Balkan History and Geography offer an explanation for the strength of nationalist and irredentist movements in the region. Following the collapse of the Western Roman Empire and the barbarian invasions of the Byzantine Empire in the fifth to seventh centuries, the northern Balkan peninsula was left sparsely-populated and became settled by Slav and Bulgar peoples. The first Slavs in the regions were vassals of the Avars, a Turkic people from Russia and they engaged in raiding the Byzantine empire. The Avars were defeated by the Byzantines and Slavic tribes of Serbs and Croats were invited by Byzantine Emporer Heraclius to settle in the Balkans in A.D. 626. These tribes settled in Dalmatia and present-day Serbia and Croatia. The fall of the Avars also permitted their vassals the Bulgars, a Turkic tribe, to conquer Slavs in the eastern Bal­kans. The pattern of resettlement and conquest displaced the Thracian population of Dacia and the Illyrian population of the Southern Balkans. These people would eventually become Vlachs (Romanians) and Albanians.

Over the next several centuries, the various Balkan groups engaged in empire building and were themselves the subjects of larger empires. Bulgarians and Serbs expanded their holdings until finally joined into the Ottoman empire. Bulgaria fell to the Ottomans in A.D. 1396 following political and economic destabilization from a succession crisis and Mongol raids of a century before. Serbia itself broke away from the Byzantine Empire in A.D. 1180 and began building its own empire under Stefan Dusan in 1331, eventually encompassing Albania, Epirus, Thessaly, and Bulgaria. But in 1389, the Ottoman Turks defeated the Serbs at Kosovo, fragmenting the Serbian empire into tiny holdings and all of Serbia except Montenegro was swallowed by the Ottomans. Unlike their southern neighbors, the Croatians and Dalmatians faced Frankish conquest, but would break away to form the independent kingdom of Croatia in 925. Croatia would remain independent until a succession crisis permitted Hungarian King Ladislas I to take the throne in 1089, effectively making Croatia  a province of Hungary. Hungary would also later fall under to the Ottomans in 1526, bringing all of the Balkan states under Ottoman dominion.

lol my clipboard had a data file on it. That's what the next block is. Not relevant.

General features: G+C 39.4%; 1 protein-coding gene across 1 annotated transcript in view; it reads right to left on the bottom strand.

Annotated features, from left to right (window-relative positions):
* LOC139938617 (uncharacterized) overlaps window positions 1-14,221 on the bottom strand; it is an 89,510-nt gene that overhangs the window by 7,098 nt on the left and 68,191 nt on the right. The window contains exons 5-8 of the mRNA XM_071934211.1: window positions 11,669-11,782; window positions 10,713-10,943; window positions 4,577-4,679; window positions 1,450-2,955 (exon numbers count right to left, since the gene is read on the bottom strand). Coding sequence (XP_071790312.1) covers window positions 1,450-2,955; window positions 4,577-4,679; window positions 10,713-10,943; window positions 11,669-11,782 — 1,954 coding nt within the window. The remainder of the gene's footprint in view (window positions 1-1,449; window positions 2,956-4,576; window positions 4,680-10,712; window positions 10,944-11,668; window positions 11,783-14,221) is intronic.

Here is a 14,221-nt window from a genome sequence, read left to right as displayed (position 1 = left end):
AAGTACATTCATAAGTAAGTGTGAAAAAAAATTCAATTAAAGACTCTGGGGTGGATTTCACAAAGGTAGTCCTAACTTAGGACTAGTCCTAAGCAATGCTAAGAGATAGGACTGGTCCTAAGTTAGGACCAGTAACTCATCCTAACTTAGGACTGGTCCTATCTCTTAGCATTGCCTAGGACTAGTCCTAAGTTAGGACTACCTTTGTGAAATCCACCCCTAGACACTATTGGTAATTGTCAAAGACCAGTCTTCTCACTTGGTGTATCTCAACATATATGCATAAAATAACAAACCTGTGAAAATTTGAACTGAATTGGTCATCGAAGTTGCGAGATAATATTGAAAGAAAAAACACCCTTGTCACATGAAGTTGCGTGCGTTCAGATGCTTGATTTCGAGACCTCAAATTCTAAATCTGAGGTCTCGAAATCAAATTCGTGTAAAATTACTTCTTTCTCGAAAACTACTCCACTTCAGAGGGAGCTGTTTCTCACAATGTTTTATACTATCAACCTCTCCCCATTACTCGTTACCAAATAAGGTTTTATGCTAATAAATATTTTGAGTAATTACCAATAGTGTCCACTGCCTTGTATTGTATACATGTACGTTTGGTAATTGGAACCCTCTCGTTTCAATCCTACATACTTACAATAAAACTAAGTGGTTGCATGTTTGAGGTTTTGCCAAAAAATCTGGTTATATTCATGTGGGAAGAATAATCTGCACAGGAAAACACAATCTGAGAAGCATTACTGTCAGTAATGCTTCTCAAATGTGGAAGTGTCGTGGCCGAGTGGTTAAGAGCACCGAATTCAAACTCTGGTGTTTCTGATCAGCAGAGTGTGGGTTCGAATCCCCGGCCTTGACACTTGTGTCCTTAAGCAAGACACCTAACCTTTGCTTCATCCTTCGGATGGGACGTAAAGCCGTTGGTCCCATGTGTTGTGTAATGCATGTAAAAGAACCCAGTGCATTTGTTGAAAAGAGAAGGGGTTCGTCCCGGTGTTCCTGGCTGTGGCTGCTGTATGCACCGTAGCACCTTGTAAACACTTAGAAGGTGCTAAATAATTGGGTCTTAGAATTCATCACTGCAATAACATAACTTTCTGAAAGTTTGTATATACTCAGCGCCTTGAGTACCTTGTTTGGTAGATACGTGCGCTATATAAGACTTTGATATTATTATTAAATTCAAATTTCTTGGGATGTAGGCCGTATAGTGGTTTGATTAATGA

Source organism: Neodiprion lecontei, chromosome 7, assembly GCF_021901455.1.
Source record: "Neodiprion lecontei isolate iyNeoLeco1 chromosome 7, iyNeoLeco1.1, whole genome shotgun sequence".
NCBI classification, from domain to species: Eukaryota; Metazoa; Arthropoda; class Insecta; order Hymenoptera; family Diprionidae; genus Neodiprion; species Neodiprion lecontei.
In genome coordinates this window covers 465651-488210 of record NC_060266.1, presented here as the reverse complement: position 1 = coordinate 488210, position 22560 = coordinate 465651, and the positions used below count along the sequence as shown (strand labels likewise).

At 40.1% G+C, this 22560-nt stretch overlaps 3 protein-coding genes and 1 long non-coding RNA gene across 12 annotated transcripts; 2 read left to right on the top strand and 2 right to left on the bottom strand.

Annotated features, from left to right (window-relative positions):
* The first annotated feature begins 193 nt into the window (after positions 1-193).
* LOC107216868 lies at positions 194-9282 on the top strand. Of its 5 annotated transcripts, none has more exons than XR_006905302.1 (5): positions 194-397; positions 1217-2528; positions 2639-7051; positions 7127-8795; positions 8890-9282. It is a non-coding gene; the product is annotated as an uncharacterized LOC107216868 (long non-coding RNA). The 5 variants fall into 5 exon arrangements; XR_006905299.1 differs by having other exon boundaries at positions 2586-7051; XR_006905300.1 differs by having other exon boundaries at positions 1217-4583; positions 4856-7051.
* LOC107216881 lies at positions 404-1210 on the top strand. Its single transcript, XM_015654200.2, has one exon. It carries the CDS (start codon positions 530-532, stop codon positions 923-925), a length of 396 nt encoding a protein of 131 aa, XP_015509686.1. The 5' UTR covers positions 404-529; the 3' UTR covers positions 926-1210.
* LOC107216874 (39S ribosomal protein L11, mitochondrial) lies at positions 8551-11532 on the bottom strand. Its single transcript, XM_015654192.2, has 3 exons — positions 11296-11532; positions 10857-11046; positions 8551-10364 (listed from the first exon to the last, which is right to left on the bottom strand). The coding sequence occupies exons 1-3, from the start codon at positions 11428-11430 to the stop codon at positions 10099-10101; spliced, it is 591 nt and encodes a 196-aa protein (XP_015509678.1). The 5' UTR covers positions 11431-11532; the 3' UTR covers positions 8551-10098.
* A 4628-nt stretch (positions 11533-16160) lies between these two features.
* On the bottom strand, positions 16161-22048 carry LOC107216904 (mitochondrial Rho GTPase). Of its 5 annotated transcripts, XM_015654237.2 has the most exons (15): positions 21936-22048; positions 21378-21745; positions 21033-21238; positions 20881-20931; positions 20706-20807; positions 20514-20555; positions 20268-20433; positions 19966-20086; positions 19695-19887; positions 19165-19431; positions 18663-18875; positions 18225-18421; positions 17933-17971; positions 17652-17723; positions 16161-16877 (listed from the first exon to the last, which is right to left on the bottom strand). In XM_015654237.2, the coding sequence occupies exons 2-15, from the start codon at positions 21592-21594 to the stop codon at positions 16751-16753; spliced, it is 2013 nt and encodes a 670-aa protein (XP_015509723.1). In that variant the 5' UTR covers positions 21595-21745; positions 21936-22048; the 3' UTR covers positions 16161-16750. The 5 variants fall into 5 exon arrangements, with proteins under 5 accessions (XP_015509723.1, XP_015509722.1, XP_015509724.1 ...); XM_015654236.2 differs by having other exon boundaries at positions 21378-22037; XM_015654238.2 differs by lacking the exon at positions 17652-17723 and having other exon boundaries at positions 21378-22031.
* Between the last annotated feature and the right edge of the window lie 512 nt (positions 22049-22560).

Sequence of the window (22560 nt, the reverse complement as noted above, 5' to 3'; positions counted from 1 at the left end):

The geographical and cultural boundaries which had existed in the Balkan peninsula and had allowed the development of unique ethnic identities for many of the Balkan peoples were superceded by the Ottoman conquest. During the Ottoman rule, a great deal of internal migration took place as required by the dictates of the Empire and of Commerce. The internal migration served to muddy the national boundaries and provided a stong breeding ground for irredentist politics.

By the 19th Century, many Balkan nations were able to gain their modern political identity with the slow collapse of the Ottoman Empire. This brought the Balkans to the forefront of Western European concern. The strategic location of the Balkans made them important to Russia and Habsburg Austria as frontier territories, to Britain as a communications link with its far Eastern colonies, and to the Ottomans themselves, who on seeing the decline of their empire were unwilling to cede and more territory to their rivals. In the midst of the international concerns, Balkan nationalism rose to start the formation of independent states. Serbia staged an uprising in 1804-1813 that would eventually gain it autonomy in 1830, with Montenegro receiving international recognition as an independent state in 1860. The Greeks also engaged in revolution and civil war in the 1820s, gaining independence in 1830. Danubian principalities, which under the Crimean War’s Treaty of Paris were to remain separate, elected Alexandru Cuza as sole prince and achieved unification in 1861 to create Romania. Bulgarian revolutionaries used the new state of Romania as a staging area to throw off the Ottomans in 1875. Albania also had an insurrection in 1909-1912, but failed to achieve independence until 1926.